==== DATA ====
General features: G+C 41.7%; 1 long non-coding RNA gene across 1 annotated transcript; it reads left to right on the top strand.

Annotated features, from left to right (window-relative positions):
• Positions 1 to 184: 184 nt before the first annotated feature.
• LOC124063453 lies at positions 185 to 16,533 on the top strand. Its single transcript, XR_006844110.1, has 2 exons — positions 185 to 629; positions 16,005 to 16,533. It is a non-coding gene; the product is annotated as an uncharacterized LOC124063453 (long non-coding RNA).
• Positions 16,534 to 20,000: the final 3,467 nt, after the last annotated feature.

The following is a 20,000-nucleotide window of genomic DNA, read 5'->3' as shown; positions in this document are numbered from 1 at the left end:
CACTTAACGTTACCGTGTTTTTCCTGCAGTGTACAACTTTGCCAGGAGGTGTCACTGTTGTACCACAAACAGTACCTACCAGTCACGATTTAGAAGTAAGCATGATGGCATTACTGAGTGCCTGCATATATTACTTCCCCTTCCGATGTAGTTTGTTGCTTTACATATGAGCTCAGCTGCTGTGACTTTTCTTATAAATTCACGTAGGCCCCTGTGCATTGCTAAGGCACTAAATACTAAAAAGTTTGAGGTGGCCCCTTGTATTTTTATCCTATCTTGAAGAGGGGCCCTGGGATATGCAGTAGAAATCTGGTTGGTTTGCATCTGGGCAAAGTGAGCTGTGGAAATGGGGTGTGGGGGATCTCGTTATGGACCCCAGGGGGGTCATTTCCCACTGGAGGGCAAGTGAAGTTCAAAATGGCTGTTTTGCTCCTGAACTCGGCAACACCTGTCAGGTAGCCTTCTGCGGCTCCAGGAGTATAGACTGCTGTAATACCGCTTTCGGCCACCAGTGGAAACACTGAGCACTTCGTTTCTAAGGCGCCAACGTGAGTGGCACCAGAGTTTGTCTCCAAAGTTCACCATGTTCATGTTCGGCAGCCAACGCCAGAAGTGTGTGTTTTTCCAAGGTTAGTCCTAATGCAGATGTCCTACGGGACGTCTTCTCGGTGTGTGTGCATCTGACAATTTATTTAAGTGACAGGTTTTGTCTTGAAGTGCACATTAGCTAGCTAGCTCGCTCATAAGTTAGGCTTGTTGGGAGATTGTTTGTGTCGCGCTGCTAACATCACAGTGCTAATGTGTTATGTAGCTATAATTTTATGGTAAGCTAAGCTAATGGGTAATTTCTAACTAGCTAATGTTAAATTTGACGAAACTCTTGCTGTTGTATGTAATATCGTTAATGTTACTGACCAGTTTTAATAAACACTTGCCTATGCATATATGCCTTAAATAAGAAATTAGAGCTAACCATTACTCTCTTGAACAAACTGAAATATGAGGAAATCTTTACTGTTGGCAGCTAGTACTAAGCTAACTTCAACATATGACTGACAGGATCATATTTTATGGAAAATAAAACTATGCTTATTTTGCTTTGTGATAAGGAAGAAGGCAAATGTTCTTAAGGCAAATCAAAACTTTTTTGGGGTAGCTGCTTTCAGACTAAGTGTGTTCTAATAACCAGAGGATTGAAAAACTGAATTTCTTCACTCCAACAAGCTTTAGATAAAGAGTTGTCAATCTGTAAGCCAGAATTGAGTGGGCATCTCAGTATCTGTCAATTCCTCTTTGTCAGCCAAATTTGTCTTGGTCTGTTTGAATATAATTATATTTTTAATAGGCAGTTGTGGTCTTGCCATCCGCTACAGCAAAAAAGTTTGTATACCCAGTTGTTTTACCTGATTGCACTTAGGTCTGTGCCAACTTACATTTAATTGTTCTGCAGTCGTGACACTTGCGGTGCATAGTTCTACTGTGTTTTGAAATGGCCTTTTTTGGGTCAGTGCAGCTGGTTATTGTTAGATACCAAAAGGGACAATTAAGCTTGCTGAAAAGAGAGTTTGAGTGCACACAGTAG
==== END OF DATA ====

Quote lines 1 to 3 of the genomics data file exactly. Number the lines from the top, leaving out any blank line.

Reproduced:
General features: G+C 41.7%; 1 long non-coding RNA gene across 1 annotated transcript; it reads left to right on the top strand.

Annotated features, from left to right (window-relative positions):
• Positions 1 to 184: 184 nt before the first annotated feature.